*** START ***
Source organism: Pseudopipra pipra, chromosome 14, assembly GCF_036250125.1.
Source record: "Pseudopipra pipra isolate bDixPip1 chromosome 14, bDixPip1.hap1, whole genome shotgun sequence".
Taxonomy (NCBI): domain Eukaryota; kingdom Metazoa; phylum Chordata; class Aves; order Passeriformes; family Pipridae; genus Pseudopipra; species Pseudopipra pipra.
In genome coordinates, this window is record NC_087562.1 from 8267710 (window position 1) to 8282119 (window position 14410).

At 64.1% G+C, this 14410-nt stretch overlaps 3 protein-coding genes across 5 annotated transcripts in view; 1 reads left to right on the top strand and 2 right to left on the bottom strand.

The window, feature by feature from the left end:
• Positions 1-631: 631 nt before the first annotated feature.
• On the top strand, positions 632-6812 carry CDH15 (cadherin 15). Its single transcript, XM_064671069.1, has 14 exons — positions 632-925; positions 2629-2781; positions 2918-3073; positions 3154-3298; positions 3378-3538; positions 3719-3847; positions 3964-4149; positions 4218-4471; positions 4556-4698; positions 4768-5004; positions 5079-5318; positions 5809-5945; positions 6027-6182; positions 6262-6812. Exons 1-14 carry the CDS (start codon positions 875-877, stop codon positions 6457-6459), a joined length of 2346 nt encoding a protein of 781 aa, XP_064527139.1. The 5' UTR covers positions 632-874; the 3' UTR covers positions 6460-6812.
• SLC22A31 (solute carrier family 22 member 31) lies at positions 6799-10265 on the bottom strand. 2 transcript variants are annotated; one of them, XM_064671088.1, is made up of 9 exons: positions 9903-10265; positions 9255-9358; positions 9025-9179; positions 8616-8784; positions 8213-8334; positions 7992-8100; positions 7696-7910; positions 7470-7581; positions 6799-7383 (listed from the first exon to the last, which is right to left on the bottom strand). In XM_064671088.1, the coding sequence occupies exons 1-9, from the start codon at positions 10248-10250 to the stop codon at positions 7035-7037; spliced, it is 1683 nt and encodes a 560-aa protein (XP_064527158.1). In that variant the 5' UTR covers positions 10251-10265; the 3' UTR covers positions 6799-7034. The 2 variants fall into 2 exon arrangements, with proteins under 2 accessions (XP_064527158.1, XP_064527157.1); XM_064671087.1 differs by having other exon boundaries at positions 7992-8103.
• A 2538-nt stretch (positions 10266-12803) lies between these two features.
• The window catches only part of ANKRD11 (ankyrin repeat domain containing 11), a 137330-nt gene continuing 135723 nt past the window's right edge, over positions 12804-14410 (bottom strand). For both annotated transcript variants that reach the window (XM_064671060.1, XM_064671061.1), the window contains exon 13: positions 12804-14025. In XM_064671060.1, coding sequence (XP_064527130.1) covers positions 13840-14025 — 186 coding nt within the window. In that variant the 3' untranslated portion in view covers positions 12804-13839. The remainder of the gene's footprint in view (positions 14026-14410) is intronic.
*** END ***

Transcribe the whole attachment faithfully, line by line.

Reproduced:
Source organism: Pseudopipra pipra, chromosome 14, assembly GCF_036250125.1.
Source record: "Pseudopipra pipra isolate bDixPip1 chromosome 14, bDixPip1.hap1, whole genome shotgun sequence".
Taxonomy (NCBI): domain Eukaryota; kingdom Metazoa; phylum Chordata; class Aves; order Passeriformes; family Pipridae; genus Pseudopipra; species Pseudopipra pipra.
In genome coordinates, this window is record NC_087562.1 from 8267710 (window position 1) to 8282119 (window position 14410).

At 64.1% G+C, this 14410-nt stretch overlaps 3 protein-coding genes across 5 annotated transcripts in view; 1 reads left to right on the top strand and 2 right to left on the bottom strand.

The window, feature by feature from the left end:
• Positions 1-631: 631 nt before the first annotated feature.
• On the top strand, positions 632-6812 carry CDH15 (cadherin 15). Its single transcript, XM_064671069.1, has 14 exons — positions 632-925; positions 2629-2781; positions 2918-3073; positions 3154-3298; positions 3378-3538; positions 3719-3847; positions 3964-4149; positions 4218-4471; positions 4556-4698; positions 4768-5004; positions 5079-5318; positions 5809-5945; positions 6027-6182; positions 6262-6812. Exons 1-14 carry the CDS (start codon positions 875-877, stop codon positions 6457-6459), a joined length of 2346 nt encoding a protein of 781 aa, XP_064527139.1. The 5' UTR covers positions 632-874; the 3' UTR covers positions 6460-6812.
• SLC22A31 (solute carrier family 22 member 31) lies at positions 6799-10265 on the bottom strand. 2 transcript variants are annotated; one of them, XM_064671088.1, is made up of 9 exons: positions 9903-10265; positions 9255-9358; positions 9025-9179; positions 8616-8784; positions 8213-8334; positions 7992-8100; positions 7696-7910; positions 7470-7581; positions 6799-7383 (listed from the first exon to the last, which is right to left on the bottom strand). In XM_064671088.1, the coding sequence occupies exons 1-9, from the start codon at positions 10248-10250 to the stop codon at positions 7035-7037; spliced, it is 1683 nt and encodes a 560-aa protein (XP_064527158.1). In that variant the 5' UTR covers positions 10251-10265; the 3' UTR covers positions 6799-7034. The 2 variants fall into 2 exon arrangements, with proteins under 2 accessions (XP_064527158.1, XP_064527157.1); XM_064671087.1 differs by having other exon boundaries at positions 7992-8103.
• A 2538-nt stretch (positions 10266-12803) lies between these two features.
• The window catches only part of ANKRD11 (ankyrin repeat domain containing 11), a 137330-nt gene continuing 135723 nt past the window's right edge, over positions 12804-14410 (bottom strand). For both annotated transcript variants that reach the window (XM_064671060.1, XM_064671061.1), the window contains exon 13: positions 12804-14025. In XM_064671060.1, coding sequence (XP_064527130.1) covers positions 13840-14025 — 186 coding nt within the window. In that variant the 3' untranslated portion in view covers positions 12804-13839. The remainder of the gene's footprint in view (positions 14026-14410) is intronic.